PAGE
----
Here are some easy things you can do day-to-day to keep an open mind.

5 Steps to Being More “Innovative”:

1. Stop using the term. Period.

You don’t need to use a word to describe the way we can all see the world every day. Being innovative is to observe, think, and then act. What’s the underlying need? What might work to solve it? Let’s give it a go. Instead it’s become a buzzword that makes good thinking seem out of reach to the average person.

My grandfather had an elementary school education. He lived in a remote area of Northwestern Ontario, where it was sometimes difficult to get into town for supplies. I remember my grandpa’s workshop. It was a jumble of tools, wood, metal, odds and ends from floor to ceiling. It was the place where he could solve any problem, whether he needed to create his own part to temporarily repair an ATV or weld a contraption to store large quantities of fuel. He was always coming up with innovative ideas, and he wasn’t an Innovation Officer or the team lead of an innovation team. It is within reach of us all.

2. Mix it up.

Spend time with people who have different backgrounds, interests, and strengths than you. These are the people who can introduce you to new ideas and information.

An animator from Pixar, a content strategist at Google, a mechanical engineer for GE, a freelance creative director from Los Angeles, a graphic designer from Whirlpool, a video game designer, a recent graduate with her first startup called Bees Downtown…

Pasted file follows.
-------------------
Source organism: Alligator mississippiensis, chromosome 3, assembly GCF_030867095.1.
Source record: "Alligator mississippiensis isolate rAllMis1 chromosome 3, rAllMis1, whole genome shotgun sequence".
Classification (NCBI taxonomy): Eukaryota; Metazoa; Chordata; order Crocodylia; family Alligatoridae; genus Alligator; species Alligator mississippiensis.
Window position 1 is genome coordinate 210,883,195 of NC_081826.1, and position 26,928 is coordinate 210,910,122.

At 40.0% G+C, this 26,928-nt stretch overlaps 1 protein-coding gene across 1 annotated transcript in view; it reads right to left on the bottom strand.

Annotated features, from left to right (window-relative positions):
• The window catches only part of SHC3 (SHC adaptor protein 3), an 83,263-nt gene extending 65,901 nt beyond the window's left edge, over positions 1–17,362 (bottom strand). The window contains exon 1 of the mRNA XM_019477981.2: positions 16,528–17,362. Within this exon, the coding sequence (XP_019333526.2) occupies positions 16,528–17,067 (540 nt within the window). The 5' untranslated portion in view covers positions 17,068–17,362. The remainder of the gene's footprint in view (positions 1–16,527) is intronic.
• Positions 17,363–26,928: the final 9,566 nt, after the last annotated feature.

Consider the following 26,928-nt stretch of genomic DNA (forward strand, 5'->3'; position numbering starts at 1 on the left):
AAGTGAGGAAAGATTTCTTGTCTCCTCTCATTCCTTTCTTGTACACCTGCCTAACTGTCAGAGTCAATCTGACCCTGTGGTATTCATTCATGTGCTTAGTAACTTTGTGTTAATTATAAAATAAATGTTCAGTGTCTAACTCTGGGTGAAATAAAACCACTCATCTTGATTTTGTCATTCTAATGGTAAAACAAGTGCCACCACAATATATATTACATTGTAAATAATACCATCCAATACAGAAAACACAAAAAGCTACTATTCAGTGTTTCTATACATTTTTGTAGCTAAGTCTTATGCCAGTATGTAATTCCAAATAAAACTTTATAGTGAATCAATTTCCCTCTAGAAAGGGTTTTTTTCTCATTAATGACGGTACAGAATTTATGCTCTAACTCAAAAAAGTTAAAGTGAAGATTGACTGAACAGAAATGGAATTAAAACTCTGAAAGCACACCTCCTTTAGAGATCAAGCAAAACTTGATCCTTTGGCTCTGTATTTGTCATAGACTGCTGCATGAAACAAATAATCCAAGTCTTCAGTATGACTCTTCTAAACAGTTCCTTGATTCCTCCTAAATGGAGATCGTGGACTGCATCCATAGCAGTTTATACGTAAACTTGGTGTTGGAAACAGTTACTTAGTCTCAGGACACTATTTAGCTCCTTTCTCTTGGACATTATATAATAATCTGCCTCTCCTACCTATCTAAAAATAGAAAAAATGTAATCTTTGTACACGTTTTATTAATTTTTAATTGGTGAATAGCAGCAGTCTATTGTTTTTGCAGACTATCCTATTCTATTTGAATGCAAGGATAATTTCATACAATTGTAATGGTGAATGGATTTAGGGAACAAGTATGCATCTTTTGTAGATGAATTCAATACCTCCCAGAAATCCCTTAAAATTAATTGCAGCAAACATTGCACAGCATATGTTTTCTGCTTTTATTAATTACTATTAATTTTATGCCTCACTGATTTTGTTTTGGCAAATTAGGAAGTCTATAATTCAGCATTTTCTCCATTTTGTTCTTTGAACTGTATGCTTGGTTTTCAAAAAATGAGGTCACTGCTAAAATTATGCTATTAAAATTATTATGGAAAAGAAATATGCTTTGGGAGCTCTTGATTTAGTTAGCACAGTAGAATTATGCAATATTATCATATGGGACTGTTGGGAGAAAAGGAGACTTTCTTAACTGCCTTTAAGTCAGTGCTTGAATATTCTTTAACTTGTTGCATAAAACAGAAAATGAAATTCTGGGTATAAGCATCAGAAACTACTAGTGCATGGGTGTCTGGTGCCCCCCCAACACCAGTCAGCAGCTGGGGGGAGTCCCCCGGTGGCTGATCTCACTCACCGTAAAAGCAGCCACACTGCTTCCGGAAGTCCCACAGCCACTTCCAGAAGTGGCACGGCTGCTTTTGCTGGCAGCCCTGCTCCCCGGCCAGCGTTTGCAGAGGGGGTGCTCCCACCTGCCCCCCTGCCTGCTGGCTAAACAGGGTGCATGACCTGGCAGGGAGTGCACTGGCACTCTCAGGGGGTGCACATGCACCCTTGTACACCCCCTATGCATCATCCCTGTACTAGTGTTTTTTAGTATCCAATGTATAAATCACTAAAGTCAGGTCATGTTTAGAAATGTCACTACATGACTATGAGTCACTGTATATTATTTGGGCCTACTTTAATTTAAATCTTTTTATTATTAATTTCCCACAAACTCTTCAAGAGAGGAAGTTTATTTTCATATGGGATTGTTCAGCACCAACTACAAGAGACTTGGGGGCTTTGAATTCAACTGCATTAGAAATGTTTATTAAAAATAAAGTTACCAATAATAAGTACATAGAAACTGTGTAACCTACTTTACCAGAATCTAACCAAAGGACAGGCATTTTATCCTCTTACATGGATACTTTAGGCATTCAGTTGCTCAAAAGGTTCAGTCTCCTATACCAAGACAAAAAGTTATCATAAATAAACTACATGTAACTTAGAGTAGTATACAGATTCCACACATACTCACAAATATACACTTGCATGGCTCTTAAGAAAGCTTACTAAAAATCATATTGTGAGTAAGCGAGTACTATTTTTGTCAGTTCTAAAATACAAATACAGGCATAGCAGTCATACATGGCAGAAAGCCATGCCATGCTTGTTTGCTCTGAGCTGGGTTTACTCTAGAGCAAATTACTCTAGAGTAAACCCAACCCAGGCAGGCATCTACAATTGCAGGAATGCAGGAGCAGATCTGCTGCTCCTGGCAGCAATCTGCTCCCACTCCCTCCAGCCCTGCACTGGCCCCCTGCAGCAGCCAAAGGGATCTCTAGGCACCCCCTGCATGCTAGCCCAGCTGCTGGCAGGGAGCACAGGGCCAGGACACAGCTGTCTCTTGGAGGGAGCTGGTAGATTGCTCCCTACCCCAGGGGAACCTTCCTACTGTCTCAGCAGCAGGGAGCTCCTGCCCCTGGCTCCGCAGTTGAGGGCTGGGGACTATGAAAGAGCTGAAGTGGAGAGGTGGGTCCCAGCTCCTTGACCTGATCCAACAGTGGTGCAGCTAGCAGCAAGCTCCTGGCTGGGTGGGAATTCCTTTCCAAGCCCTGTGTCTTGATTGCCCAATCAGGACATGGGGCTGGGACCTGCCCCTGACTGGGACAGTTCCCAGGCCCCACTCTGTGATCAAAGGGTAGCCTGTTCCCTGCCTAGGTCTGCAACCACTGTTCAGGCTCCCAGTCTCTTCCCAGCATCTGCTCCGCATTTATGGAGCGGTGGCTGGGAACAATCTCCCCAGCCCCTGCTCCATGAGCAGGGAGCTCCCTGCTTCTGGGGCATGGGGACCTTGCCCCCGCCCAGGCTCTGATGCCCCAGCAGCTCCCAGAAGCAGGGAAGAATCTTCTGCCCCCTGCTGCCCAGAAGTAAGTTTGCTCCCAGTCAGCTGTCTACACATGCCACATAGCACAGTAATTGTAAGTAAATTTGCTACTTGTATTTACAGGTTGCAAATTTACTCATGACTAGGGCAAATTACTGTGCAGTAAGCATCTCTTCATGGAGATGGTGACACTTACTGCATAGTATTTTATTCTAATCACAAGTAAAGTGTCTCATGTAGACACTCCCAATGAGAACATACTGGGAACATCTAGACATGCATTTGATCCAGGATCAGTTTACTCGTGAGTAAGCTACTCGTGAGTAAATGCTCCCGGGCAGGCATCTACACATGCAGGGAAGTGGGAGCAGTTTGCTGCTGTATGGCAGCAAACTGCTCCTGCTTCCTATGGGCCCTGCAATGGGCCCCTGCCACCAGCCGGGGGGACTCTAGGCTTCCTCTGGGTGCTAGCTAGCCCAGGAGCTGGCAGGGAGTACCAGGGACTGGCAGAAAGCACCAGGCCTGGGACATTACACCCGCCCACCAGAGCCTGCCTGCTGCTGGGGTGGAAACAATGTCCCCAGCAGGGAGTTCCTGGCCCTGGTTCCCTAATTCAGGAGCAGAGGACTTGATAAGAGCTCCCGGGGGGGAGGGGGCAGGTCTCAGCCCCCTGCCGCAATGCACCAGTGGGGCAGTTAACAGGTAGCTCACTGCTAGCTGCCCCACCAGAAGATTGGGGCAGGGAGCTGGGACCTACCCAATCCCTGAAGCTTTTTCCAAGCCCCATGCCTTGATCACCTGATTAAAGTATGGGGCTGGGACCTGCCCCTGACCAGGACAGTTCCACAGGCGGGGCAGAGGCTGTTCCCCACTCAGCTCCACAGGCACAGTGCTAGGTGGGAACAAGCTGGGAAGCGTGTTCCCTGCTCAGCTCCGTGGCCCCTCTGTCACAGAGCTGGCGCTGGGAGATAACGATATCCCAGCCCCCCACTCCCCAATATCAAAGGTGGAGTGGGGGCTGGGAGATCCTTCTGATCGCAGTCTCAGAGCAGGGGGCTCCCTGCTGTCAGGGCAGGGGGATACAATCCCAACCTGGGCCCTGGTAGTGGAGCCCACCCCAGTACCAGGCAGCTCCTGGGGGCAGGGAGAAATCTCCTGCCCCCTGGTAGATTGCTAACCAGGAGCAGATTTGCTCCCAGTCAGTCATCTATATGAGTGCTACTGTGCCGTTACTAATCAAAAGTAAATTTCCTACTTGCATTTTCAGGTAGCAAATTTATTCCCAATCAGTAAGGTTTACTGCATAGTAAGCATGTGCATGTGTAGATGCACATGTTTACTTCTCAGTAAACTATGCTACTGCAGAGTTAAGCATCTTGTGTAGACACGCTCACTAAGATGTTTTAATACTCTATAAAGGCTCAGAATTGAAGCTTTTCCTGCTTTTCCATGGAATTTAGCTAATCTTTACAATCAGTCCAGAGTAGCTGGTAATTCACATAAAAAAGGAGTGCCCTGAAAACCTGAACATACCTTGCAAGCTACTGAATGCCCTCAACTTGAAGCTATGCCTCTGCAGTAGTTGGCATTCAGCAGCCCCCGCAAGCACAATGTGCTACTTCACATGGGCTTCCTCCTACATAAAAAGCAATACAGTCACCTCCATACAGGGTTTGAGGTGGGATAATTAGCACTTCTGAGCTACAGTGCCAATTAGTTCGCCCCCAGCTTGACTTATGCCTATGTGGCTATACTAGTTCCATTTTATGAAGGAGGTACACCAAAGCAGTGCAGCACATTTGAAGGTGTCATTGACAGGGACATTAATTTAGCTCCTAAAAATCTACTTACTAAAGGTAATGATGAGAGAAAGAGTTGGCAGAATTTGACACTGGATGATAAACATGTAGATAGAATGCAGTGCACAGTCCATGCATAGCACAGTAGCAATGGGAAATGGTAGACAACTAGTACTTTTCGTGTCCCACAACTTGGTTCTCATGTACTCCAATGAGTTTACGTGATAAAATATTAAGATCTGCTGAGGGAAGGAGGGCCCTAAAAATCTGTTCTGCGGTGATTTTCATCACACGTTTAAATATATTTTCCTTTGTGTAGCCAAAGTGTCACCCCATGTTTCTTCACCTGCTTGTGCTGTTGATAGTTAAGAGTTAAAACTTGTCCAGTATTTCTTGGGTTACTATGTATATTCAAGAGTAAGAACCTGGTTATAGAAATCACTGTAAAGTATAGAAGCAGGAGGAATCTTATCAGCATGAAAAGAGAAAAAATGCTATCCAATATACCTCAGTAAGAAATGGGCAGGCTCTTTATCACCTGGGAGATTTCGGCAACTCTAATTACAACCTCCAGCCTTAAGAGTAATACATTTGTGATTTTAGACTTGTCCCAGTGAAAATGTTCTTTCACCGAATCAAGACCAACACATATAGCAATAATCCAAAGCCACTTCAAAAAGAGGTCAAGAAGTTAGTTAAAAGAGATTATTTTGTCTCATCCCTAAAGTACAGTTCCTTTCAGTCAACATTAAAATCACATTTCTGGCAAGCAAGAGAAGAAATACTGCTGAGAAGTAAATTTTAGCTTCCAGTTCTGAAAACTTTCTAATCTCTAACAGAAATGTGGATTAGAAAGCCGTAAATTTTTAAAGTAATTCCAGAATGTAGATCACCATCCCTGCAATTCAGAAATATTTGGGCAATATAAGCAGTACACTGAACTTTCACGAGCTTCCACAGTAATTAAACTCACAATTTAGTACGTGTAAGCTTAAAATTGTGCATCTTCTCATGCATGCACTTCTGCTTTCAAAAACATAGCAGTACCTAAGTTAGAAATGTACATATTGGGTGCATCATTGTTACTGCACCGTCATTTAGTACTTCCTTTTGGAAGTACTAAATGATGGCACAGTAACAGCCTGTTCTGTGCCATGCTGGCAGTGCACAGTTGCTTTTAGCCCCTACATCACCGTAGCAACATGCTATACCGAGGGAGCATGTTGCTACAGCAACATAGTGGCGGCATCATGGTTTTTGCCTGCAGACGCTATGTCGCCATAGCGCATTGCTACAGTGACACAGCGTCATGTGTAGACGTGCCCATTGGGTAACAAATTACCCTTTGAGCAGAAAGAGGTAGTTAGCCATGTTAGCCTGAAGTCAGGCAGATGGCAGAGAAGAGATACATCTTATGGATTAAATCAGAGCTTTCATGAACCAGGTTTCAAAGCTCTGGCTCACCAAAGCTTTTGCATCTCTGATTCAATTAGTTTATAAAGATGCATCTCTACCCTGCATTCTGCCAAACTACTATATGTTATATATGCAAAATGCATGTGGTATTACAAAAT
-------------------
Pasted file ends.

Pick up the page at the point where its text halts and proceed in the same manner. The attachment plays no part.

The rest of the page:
I’m currently taking an online course with this great group of people. The course, Storytelling for Influence, is offered through the design firm, IDEO. With such a mix of participants, it’s a great opportunity to learn and get ideas from different fields. Yet when it came time to create our smaller working groups, it was surprising to see what happened. Let’s organize by time zone…hey, we’re all in marketing…we all want to convince people to buy our product… It was disappointing that the group didn’t take advantage of learning from people who were quite different from them.

I’m not saying never work with likeminded people. I’m just saying make sure you also look for and take advantage of a chance to mix things up. “Innovation” is about seeing the world in an interconnected way. Kind of hard to do when you’re working and thinking within the same circle.

3. Try a new activity or hobby. Experience something new.

Sign up for that pottery class or start researching nearby bike trails. You will introduce yourself to a new group of people and start noticing connections to your work.